Bank of England pumps £3bn into lenders to steady the ship
Global markets bounced back yesterday from one of the worst sell-offs in history as investors took reassurance from central banks’ efforts to stabilise the system.
The pound climbed 0.8 per cent against the dollar, having tumbled by 11 per cent in the two days after Britain voted for Brexit. The FTSE 100 finished 2.6 per cent higher, recovering some of the near-£100 billion of losses incurred as it dropped 5 per cent between Friday morning and Monday evening.
Global markets, which had a record $3 trillion wiped off valuations in two days, also steadied, with the German, French and Spanish markets each about 2 per cent stronger. On Wall Street the Dow Jones closed 1.5 per cent up at 17,409.72. The rebound came as the Bank of England pumped £3.1 billion of liquidity into Britain’s banks under a special operation arranged months in advance. Banks bid for £6.3 billion, the highest request since the auctions began in February 2014, but were not willing to pay up for the full amount in a sign that they were not desperate.
The central bank has other liquidity arrangements that may have been used, but the take-up will not be disclosed until September 2017. Hedge funds claim they also have been active in currency markets to stabilise the pound.
Richard Gnodde, co-chief executive of Goldman Sachs International, told The Times CEO Summit that markets had functioned well since Friday but were likely to drop further. “There is no panic. Markets are functioning normally. We need to find new levels. The period of price discovery is going to go on for some time,” he said.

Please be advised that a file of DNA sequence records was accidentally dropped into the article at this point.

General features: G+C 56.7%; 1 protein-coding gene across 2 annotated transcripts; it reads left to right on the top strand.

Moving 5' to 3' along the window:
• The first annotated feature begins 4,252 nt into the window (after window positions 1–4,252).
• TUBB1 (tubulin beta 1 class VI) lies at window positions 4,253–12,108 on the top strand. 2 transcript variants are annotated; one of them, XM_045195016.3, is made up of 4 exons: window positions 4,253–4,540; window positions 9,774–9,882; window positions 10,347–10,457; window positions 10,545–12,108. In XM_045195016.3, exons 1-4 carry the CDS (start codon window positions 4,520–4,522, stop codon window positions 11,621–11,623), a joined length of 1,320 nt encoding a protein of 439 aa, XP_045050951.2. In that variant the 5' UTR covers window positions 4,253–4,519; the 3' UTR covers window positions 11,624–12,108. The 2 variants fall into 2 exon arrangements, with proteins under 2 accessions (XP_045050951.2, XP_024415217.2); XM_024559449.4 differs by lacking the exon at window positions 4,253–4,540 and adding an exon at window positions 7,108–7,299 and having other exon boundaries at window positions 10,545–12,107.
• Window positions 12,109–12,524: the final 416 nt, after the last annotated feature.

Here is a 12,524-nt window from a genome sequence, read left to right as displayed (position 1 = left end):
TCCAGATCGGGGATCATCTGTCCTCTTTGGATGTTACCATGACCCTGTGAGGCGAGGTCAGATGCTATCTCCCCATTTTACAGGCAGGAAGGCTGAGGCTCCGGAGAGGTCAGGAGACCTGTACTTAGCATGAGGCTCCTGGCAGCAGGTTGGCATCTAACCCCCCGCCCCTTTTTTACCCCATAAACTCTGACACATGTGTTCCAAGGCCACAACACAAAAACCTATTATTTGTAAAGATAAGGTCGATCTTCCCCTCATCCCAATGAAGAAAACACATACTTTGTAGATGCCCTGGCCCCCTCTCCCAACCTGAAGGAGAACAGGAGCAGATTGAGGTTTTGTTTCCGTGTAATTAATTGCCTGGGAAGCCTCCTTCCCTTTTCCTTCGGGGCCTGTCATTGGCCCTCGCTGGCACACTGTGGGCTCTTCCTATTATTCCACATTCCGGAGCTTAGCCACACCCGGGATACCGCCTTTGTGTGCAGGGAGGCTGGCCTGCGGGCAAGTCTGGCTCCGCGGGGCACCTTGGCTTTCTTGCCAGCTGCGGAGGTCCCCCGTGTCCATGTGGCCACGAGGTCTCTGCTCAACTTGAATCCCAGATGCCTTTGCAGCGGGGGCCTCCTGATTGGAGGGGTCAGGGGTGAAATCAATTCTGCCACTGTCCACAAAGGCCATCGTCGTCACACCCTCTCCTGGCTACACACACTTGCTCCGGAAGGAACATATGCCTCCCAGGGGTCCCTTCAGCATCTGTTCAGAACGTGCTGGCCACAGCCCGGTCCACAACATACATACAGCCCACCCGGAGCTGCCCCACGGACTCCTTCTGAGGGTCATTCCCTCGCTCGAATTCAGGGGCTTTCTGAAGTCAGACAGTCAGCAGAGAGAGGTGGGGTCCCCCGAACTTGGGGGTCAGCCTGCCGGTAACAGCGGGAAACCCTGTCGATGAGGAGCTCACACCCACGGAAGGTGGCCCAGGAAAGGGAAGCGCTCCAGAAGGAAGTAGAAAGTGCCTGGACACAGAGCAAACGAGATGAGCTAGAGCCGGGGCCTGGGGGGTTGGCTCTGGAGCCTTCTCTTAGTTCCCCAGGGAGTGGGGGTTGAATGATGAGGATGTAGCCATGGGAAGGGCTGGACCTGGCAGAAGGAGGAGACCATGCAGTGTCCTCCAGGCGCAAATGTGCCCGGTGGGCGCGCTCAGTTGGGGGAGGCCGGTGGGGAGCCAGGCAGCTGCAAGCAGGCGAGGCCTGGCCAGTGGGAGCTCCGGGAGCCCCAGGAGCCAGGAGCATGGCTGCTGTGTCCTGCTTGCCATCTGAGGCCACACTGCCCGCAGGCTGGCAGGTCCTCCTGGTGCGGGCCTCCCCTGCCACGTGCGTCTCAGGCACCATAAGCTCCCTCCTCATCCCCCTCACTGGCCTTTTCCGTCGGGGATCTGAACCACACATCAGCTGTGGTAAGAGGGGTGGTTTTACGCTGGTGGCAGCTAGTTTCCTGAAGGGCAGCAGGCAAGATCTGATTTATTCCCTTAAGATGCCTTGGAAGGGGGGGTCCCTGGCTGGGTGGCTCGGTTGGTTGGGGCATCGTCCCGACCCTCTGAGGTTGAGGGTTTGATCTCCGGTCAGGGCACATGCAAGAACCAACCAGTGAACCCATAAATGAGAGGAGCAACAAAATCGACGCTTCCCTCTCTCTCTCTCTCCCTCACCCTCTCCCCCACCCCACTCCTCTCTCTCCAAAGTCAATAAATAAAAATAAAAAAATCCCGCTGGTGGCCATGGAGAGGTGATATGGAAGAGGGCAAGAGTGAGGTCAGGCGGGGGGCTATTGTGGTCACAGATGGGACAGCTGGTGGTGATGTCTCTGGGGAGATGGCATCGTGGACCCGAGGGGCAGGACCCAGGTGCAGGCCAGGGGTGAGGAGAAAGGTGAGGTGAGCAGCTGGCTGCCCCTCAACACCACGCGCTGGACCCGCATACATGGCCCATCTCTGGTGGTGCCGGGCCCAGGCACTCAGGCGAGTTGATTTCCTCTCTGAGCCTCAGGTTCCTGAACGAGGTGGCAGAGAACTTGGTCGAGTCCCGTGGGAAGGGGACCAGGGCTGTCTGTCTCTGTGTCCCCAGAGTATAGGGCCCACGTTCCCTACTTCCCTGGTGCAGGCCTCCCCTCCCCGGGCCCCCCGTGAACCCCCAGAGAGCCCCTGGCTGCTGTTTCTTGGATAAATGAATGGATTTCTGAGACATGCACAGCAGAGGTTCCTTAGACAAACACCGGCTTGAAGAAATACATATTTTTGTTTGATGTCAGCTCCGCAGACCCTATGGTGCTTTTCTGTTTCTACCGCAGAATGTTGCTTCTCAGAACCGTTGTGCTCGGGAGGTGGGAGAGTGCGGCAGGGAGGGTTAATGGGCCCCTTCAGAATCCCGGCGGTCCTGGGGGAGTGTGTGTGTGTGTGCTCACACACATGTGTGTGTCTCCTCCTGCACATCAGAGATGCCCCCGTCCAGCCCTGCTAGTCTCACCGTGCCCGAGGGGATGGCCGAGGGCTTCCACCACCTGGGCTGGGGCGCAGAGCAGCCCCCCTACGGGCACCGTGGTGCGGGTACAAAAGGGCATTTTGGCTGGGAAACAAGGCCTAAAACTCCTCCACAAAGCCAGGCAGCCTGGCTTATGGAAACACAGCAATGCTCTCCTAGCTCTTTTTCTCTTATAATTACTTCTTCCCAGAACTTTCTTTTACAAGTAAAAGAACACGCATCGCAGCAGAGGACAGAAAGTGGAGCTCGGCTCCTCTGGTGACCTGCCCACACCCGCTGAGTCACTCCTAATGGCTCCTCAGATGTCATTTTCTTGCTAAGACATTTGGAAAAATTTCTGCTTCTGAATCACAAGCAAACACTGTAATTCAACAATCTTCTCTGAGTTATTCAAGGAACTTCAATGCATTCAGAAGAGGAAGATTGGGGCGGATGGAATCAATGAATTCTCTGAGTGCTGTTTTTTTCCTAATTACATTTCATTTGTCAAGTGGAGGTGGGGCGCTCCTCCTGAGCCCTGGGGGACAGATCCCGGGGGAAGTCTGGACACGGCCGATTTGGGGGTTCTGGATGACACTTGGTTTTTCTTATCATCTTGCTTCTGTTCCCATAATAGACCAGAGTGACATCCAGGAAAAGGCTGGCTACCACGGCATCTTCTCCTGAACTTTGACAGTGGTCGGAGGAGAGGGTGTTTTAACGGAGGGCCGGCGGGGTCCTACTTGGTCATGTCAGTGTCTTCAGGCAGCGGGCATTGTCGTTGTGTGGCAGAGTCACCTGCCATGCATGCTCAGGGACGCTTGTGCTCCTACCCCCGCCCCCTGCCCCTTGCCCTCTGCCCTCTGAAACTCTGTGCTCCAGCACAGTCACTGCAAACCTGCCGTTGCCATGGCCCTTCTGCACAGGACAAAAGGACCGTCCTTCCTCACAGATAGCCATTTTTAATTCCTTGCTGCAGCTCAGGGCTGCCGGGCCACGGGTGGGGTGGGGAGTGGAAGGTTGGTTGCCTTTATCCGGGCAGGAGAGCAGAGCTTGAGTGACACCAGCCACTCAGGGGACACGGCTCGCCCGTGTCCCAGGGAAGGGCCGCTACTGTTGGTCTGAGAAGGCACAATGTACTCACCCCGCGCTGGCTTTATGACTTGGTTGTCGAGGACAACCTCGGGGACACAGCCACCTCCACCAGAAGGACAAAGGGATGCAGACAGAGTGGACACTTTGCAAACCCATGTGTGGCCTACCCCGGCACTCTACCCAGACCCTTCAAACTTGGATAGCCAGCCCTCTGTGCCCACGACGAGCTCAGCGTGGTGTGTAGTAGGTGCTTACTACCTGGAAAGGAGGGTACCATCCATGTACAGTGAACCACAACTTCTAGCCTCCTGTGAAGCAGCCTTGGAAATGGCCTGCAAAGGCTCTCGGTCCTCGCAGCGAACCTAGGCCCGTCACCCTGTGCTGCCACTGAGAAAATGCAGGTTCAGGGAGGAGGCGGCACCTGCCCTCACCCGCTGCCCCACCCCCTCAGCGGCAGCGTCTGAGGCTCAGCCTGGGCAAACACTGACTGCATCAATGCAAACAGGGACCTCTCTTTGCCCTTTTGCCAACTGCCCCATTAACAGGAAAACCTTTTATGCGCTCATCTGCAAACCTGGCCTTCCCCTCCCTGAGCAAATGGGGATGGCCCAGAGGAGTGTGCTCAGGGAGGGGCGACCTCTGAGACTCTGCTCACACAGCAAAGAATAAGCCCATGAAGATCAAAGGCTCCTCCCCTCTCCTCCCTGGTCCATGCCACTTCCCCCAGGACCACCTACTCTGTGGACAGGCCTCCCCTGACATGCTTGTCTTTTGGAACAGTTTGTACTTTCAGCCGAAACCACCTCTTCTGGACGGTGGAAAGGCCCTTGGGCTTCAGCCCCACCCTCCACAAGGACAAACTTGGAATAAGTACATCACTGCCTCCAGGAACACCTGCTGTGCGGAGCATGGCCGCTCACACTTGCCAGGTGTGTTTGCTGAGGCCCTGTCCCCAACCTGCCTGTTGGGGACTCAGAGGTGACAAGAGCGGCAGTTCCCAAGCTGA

Others echoed his warning that markets may resume their slide. Joe Rundle, head of trading at the spread-betting firm ETX Capital, said: “This is a dead-cat bounce because I can’t see what has changed. What you will get this week is the big fund managers, the pension funds, repositioning their portfolios.
“They weren’t in the market on Friday because it was too volatile. If I was a fund manager, I would be taking advantage of this strength and selling into it.”
Markets also found solace in an upward revision to US first-quarter growth, from 0.8 per cent to 1.1 per cent, and a jump in consumer confidence. Traders said that the Federal Reserve was unlikely to raise rates for some time after the Brexit vote, giving the global economy some support.
Mario Draghi, president of the European Central Bank, called for central banks to align their policies to prevent “destabilising spillovers”, without mentioning the referendum vote directly.
The UK’s market rebound came despite a two-notch credit rating downgrade by Standard & Poor’s and a single-notch downgrade by Fitch late on Monday. The move caused government borrowing costs on ten-year debt to rise from a record low 0.93 per cent to 1 per cent before they tracked lower again to 0.95 per cent.
The pound was 0.8 per cent higher against the dollar at $1.3327, still at a level not seen since 1985. The FTSE 100 jumped as bank stocks recovered, up 158.19 points to 6,140.39. The FTSE 250 recovered 535.20 points to 15,503.06.
The rally contined in London on Wednesday. The index of leading shares added 143 points by lunchtime and major markets in Europe were also trading higher. Wall Street is also expected open higher.